In the middle of June , I saw this post on TheKitchn.com which mentioned that they had seen a glass tube for sale on Etsy that was made to cook tube shaped loaves of bread. I thought it was pretty awesome frankly and showed it to Amber and mentioned “Hey, if you ever see one of these, pick it up for me”. The $27 one ($15 + $12 shipping) on Etsy had already sold. I figured it would be quite awhile before another one came our way. Well, just a couple of weeks later Amber, very excited I might add, told me she had a surprise. It was a Pyrex Bake-a-Round tube, in the box with the instructions. She found it at the thrift store for only a couple of dollars. I’m not sure it has ever been used. I’ve just been waiting for a stay-at-home weekend to try it out.
Apparently Corning made and sold these 20″ long tubes in the 1970′s. The date on my instruction sheet is June 1977. Most of the posts say they were really popular and everyone had one “back in the day”. But, since they only sold them for a few years, I’d guess they weren’t really that popular. It came with a full two year warranty, not that it will do me any good now.
The Bake-a-Round instruction sheet comes with a number of bread recipes (you can download a PDF of the instructions I created below). It seems like the key is to avoid recipes that are sugary because it will carmelize and stick to the glass, and frankly you’ll never be able to get it out of the tube. Instead of using an untried recipe I decided to make the white sandwich bread from Reinhart’s Crust and Crumb, because it is one of our favorites. And it has so much butter in it I figured it would slide right out.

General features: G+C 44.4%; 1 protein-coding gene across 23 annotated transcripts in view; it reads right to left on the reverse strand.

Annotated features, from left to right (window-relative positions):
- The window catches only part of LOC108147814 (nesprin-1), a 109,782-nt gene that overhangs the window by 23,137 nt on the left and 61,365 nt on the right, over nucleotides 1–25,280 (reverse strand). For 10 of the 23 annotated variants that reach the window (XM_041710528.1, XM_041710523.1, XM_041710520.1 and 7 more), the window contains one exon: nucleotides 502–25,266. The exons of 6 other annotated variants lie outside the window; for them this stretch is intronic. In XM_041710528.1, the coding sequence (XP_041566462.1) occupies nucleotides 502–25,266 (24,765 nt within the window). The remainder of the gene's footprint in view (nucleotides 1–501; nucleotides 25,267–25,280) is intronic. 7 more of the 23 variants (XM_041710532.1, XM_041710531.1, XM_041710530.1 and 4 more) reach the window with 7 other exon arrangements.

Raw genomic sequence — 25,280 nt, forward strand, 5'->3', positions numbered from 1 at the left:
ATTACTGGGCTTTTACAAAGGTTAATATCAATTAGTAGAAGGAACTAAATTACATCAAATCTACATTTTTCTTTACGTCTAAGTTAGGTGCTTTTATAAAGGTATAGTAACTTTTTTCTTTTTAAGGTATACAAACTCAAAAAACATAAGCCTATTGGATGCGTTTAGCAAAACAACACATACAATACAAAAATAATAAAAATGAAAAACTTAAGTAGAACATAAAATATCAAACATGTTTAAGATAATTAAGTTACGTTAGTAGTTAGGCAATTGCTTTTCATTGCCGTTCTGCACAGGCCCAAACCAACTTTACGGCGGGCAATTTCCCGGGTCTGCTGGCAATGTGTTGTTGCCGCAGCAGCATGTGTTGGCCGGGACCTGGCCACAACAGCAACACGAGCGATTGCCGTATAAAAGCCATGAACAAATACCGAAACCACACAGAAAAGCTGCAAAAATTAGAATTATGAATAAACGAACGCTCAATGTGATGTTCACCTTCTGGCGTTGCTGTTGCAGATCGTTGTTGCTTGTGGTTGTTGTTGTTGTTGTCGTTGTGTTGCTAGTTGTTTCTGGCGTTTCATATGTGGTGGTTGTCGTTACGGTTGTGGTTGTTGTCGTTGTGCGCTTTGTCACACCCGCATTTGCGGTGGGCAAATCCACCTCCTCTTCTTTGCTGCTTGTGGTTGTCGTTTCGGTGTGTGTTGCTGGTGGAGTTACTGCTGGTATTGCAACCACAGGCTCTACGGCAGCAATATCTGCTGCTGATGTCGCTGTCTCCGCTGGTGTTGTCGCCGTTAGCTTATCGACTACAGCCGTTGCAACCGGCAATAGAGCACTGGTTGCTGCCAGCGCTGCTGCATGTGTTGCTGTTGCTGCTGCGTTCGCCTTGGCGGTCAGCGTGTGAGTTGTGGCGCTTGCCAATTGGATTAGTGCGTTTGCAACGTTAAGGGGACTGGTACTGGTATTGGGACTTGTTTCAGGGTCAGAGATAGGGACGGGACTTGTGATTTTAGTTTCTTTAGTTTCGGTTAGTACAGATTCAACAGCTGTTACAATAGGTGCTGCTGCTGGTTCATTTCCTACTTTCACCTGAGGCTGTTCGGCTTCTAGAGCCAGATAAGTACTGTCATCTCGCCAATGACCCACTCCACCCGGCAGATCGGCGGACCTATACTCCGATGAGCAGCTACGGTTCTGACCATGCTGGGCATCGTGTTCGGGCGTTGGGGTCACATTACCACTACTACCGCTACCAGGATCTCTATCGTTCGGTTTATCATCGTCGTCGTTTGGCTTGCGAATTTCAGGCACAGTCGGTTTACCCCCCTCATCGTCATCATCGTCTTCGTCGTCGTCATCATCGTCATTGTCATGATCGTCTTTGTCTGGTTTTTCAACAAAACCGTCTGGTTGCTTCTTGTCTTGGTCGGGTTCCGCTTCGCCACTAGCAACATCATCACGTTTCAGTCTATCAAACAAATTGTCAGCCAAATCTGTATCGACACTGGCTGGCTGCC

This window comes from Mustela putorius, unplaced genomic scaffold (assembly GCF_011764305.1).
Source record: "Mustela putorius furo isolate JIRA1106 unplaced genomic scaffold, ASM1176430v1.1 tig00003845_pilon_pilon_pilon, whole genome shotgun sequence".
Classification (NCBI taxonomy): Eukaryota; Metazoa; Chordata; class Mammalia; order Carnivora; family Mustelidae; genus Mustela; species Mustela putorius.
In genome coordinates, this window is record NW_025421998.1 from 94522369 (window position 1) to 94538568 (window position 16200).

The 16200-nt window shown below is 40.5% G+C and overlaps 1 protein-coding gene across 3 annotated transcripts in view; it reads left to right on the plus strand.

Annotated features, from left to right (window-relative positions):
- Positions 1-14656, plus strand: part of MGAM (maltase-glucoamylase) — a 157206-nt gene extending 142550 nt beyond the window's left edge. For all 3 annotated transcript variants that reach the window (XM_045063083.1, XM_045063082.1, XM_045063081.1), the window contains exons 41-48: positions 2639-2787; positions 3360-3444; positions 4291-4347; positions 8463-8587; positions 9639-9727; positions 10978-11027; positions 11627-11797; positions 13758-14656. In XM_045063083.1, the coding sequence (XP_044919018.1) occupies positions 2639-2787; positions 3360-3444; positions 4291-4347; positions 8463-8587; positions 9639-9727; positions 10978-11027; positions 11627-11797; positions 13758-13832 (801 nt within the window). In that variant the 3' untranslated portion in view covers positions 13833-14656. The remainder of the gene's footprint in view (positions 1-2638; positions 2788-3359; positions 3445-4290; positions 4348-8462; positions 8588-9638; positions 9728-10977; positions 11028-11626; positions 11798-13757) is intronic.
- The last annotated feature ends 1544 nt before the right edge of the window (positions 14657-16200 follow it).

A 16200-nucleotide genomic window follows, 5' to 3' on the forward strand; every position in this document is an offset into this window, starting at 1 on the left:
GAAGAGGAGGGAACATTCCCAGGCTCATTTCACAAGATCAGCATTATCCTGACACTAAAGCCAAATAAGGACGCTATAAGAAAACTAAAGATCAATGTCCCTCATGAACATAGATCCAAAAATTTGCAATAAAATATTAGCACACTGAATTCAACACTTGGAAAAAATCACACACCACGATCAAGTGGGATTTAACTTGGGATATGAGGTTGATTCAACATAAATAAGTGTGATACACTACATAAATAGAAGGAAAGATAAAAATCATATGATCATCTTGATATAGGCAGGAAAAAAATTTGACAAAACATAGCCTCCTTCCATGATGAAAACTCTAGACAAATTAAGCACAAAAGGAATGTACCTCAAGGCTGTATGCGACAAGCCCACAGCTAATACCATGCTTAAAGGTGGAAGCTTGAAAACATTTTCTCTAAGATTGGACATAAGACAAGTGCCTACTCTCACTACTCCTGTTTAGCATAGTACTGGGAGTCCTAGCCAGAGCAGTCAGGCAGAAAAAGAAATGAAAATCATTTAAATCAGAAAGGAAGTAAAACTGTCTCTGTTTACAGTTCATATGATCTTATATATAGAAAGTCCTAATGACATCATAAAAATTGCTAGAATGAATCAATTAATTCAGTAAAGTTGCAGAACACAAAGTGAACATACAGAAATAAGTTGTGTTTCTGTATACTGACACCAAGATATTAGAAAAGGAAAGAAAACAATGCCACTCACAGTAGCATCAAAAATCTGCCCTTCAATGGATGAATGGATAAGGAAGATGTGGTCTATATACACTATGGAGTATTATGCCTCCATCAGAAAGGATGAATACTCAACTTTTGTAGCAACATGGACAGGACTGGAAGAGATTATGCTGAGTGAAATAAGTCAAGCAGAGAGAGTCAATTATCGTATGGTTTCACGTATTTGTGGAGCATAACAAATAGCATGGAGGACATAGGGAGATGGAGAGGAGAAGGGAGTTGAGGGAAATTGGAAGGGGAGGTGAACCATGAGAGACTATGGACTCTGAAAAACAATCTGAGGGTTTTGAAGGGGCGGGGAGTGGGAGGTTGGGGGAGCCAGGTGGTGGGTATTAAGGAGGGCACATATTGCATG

I made a 1lb loaf and used the suggested waxpaper technique to load the dough into the tube. My instructions actually have a typo (2″ of wax paper). I looked at instructions from Neufie.com which made more sense (2′ of wax paper). It worked well, but between the buttered tube and the butter in the bread I probably could have simply slipped it in. I gave it a squish from both ends (again, per the instructions), capped the ends with plastic wrap and let it rise. The small 1lb loaf I used never filled the entire tube and in hindsight I could easily have gone with 1 1/2 lbs of dough.
The finished cooked loaf still in the Bake-a-Round:
Getting it out was a little tricky. You have to maneuver the hot glass tube out of the hot metal holder and then tap the end of the tube with a potholder to get the bread to slide out. I did it though without any help or burned fingers. The bread had a nice even crust all around the loaf.
An unexpected side benefit is the phallic nature of the loaf. I hadn’t noticed, by my mom did!
Gallery with lots of photos including box, tube, bread and instructions.
Download a copy of my instructions as a PDF: Bake-a-Round Instructions (1165)